A panel of this court stayed the injunction pending this appeal. While Phase Two of the trial remains in progress, on June 8, 1995, the district court granted summary judgment in favor of Triad on Southeastern's copyright misuse claim. Only a few remaining claims are as yet unresolved.
Southeastern timely appeals the preliminary injunction. This court has jurisdiction pursuant to 28 U.S.C. § 1292 (a)(1).
II.  DISCUSSION
A. Preliminary Injunction
Southeastern, attacking the preliminary injunction in several ways, argues that (1) Triad cannot show the possibility of irreparable injury, (2) Triad cannot show the likelihood of success on the merits because of Southeastern's meritorious affirmative defenses, (3) the preliminary injunction is too broad and will harm Southeastern, and (4) the district court erred in bifurcating the trial.
A district court's order granting preliminary injunctive relief is subject to limited review: It will be reversed only where the district court abused its discretion or based its decision on an erroneous legal standard or on clearly erroneous findings of fact. Miller v. California Pac. Medical Ctr., 19 F.3d 449, 455 (9th Cir. 1994) (en banc).
To obtain a preliminary injunction in this case, Triad must show a likelihood of success on the merits of its copyright infringement action and the possibility of irreparable injury. See Oakland Tribune, Inc. v. Chronicle Publishing Co., 762 F.2d 1374, 1376 (9th Cir. 1985) (quoting Apple Computer, Inc. v. Formula Int'l, Inc., 725 F.2d 521, 523 (9th Cir. 1984)).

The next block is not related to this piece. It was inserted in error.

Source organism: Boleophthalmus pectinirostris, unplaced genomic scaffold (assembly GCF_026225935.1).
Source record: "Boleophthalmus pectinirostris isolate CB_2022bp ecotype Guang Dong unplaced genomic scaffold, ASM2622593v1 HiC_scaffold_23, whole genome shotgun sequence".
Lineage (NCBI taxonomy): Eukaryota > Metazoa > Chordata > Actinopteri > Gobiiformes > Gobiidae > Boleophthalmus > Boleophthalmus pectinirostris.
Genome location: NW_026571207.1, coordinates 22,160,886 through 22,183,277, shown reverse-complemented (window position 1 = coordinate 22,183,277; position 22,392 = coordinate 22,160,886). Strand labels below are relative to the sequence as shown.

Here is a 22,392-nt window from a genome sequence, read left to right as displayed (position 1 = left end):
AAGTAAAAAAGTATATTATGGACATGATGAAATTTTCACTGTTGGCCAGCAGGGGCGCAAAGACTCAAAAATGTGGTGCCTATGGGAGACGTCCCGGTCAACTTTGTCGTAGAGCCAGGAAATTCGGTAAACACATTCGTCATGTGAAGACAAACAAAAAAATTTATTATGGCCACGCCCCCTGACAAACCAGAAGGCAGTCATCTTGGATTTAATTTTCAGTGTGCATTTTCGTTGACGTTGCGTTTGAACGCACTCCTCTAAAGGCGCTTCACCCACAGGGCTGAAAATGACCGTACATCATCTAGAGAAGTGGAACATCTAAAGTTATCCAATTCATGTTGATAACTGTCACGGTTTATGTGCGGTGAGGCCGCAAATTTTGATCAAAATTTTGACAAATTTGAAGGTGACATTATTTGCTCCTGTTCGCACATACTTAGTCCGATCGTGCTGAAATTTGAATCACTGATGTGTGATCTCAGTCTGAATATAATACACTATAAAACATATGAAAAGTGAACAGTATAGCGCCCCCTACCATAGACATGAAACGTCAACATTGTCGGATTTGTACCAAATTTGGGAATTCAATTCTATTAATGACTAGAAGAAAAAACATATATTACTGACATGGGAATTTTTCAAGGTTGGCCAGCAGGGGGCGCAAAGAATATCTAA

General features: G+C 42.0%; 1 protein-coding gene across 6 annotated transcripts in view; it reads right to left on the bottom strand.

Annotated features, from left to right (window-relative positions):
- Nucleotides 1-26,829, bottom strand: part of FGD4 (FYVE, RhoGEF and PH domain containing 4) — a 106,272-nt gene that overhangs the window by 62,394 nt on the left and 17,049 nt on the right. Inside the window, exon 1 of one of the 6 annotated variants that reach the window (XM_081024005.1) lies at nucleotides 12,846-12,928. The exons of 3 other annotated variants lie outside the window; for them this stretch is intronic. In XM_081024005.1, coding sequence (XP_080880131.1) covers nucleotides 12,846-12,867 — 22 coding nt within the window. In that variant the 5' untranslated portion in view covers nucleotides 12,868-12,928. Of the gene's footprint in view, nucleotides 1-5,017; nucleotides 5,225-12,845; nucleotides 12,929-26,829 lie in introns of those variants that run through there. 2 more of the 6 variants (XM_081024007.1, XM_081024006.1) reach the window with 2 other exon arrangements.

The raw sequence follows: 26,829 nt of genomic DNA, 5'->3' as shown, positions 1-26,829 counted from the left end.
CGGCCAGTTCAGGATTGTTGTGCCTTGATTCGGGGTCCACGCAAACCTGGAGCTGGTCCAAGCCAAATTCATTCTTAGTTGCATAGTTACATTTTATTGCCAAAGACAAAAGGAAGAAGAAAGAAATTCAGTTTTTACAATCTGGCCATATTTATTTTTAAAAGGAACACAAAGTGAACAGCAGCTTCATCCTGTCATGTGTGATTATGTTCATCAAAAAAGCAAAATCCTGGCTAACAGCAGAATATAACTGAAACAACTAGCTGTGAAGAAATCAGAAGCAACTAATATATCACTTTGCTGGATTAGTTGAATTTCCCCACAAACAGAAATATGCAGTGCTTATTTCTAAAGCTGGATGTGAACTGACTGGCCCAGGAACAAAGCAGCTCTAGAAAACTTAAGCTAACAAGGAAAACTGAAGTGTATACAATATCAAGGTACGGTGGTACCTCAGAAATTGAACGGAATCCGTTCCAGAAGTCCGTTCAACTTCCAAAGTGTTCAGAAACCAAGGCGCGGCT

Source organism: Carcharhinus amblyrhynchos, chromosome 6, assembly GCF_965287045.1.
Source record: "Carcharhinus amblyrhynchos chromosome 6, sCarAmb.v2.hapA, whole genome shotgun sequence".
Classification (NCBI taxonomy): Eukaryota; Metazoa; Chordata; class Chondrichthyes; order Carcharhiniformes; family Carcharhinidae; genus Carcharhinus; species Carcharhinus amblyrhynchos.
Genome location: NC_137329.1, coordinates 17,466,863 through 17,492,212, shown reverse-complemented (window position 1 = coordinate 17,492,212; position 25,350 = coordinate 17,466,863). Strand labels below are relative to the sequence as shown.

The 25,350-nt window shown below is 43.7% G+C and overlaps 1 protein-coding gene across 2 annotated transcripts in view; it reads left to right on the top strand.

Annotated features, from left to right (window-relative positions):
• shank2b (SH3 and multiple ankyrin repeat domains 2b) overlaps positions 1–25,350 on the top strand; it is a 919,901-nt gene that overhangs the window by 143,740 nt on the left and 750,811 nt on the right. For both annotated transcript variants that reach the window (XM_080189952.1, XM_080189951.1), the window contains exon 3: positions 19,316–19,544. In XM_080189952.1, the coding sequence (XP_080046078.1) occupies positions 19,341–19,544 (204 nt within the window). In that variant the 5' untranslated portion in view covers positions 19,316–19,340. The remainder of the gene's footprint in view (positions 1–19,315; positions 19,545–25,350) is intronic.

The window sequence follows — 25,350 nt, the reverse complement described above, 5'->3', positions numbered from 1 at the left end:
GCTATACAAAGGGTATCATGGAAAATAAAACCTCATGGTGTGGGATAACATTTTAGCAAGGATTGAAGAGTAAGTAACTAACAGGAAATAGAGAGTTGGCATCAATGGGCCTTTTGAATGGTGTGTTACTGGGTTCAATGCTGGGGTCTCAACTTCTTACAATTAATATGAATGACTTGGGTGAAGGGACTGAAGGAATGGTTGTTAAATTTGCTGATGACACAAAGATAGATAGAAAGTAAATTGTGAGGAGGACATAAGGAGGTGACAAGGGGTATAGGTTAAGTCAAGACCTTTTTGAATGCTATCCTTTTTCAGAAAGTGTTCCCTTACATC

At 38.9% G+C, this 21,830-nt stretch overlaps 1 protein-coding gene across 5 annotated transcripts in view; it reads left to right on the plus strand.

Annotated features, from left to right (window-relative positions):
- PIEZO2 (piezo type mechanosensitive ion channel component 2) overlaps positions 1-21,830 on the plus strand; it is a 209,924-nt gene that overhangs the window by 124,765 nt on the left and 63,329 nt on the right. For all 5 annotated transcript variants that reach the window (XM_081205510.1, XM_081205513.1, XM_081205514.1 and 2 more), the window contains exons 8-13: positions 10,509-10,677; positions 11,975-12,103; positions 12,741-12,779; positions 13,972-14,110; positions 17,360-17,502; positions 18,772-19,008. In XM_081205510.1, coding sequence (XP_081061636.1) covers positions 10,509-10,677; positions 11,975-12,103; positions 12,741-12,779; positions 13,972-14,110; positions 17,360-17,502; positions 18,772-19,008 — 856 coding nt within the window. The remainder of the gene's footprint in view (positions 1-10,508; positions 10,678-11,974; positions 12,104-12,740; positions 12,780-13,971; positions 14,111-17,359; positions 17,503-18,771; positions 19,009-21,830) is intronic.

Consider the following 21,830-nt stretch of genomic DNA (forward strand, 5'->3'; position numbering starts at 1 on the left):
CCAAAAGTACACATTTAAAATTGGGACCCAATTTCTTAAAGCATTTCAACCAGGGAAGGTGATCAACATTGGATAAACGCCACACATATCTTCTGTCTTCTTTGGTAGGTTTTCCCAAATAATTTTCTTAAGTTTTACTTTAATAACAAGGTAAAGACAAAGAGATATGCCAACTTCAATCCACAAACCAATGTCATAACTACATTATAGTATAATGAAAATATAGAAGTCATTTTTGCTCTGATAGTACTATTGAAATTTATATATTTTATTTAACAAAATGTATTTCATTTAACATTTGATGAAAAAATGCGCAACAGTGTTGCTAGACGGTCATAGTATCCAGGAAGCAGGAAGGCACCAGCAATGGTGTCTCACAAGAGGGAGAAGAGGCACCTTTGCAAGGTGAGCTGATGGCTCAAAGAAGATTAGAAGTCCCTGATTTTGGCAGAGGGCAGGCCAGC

1. Irreparable Injury.
Southeastern first argues that Triad cannot show a threat of irreparable injury sufficient to merit injunctive relief. Southeastern, mindful of the economic stakes involved, argues that Triad will suffer only monetary damages from lost revenues, which are not usually considered irreparable harm because of the availability of an adequate legal remedy. Los Angeles Memorial Coliseum Comm'n v. National Football League, 634 F.2d 1197, 1202 (9th Cir. 1980).
In a copyright infringement action, however, the rules are somewhat different. A showing of a reasonable likelihood of success on the merits raises a presumption of irreparable harm. Johnson Controls, Inc. v. Phoenix Control Sys., Inc., 886 F.2d 1173, 1174 (9th Cir. 1989). The cases to the contrary cited by Southeastern are not controlling and are distinguishable. Thus, Triad need only show a reasonable likelihood of success on its copyright infringement claim to support the district court's grant of the preliminary injunction. Id.